What does it mean to be a licensed venue for civil ceremonies?
Having a civil ceremony is the perfect option for those of you who want a legal ceremony but without having to get married in a church or with a religious connection, and you’re getting married in England or Wales, then a civil ceremony is the best match for you. You can either get married in a register office, or you can have a civil ceremony at an approved wedding venue. To be an approved civil ceremony venue, wedding venues need to apply for a civil ceremony license.
There are hundreds of wedding venues in Central London with a civil ceremony license, but it’s important to check that your dream venue has one if you’re wanting a legally-binding ceremony. The alternative is marrying in a humanist or spiritual ceremony, which will allow you to marry in any venue (or in an unlicensed part of an otherwise licensed venue, such as a garden or private beach), but will need to be followed by a legal civil ceremony in a register office at another date.
We're here to answer all of your questions on wedding venues licensed for civil ceremonies below...
Civil Ceremony Wedding Venues FAQ
Can any wedding venue in Central London have a civil ceremony license?
Civil ceremony licensed wedding venues can range from a classic country house or barn to more unique venues including caves and safari parks. If they’re on our civil ceremony venue list, then you can legally marry there. However, don’t assume that more traditional venues always have a civil ceremony license. Some you can only have your wedding reception at but you will have to check with the wedding venue itself. Take a look at our range of civil ceremony licensed venues in Central London.
How does a wedding venue get approved for civil ceremonies?
The local council determine if wedding venues in Central London are suitable for a civil ceremony license. This includes whether or not they’re in a safe and reasonable state for members of the public, and if they meet fire safety regulations. If you're wanting to have your wedding in a private home or in gardens, you will be unable to do this. The venue needs to be open to the public regularly. If you’re hoping to marry on private land, in a back garden or a large home that isn’t available to the public, you’ll need to hold your legal ceremony in a register office instead.
Can I have a civil ceremony outside?
If you want to tie the knot in an outdoor wedding ceremony, then your wedding venue will need a separate civil ceremony license for this. If you're wanting to marry outside, it will need to be under a permanent structure, unlike a floral arch or an open beach setting. Don’t presume that any permanent fixture in a wedding venue’s garden will be automatically covered by a civil ceremony license. Venues need to purchase licenses for separate structures. If you want to know if you can get married in a garden, search our ‘Outdoor wedding ceremony’ filter or simply enquire with your chosen wedding venue in Central London.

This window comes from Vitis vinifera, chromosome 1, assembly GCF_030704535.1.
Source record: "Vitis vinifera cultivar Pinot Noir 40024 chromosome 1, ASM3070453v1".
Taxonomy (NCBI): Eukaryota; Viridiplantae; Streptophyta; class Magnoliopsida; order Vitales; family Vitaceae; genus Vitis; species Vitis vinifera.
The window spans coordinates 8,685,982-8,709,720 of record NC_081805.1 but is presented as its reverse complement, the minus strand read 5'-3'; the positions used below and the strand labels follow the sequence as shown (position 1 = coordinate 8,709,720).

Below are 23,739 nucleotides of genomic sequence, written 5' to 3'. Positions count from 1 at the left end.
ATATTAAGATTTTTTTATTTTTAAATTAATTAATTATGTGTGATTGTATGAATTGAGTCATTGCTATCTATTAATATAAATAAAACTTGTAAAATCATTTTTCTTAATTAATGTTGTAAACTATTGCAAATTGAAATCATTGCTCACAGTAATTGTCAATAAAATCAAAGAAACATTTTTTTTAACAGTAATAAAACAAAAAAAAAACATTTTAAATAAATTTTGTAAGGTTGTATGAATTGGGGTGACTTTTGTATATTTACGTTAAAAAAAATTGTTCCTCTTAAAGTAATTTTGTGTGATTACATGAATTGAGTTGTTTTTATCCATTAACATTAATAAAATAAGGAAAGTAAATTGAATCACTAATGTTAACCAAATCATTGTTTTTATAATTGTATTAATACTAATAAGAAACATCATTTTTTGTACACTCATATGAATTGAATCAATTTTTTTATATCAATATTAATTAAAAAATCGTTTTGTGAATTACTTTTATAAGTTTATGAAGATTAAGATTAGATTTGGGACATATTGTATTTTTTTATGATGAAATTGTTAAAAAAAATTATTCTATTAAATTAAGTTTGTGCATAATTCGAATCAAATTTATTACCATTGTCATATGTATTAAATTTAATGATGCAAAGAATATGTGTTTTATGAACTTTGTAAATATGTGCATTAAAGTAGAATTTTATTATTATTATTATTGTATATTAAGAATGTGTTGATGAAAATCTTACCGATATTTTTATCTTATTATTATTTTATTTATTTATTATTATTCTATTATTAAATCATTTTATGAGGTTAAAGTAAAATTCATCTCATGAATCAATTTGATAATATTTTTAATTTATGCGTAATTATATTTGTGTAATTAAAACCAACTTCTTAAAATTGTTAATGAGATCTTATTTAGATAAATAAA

If I want to get married in a marquee, will I need to have the ceremony elsewhere in Central London?
The law does not consider marquees to be permanent structures, even ones that are up all year round. As a result, it can be difficult to have a civil ceremony in a marquee. One way to get around this is to have your ceremony over the threshold of a doorway. This way, your guests can be seated in the marquee while you are technically indoors.
What takes place during the marriage at a civil ceremony licensed venue?
A civil wedding ceremony has certain legal requirements. You must have two witnesses over the age of 18, and you will need to exchange contractual words of marriage. Ask your chosen registrar about what you need to say during your civil ceremony and then you can work around this to write your own vowed and promises to your partner. Find an abundance of venues licensed for civil ceremonies in Central London on Guides for Brides.
Can I include religious readings or music in my civil ceremony?
By law a civil ceremony cannot include any religious element, including readings or music. You also cannot hold a civil ceremony in a religious building in Central London. If you would like to include religion in some way, you can have a religious blessing after your civil ceremony.
How is a civil ceremony different in Scotland?
The above requirements only apply to weddings in England and Wales. In Scotland, humanist ceremonies are legally binding, so brides in Scotland have more flexibility when choosing their wedding venues. Unlike civil ceremonies, humanist weddings do not require specific wording, or for the ceremony to be under a permanent structure. You can also include religious elements in your humanist ceremony. If you’re a bride in Scotland, ask your wedding venue about what kind of ceremony would work best for you.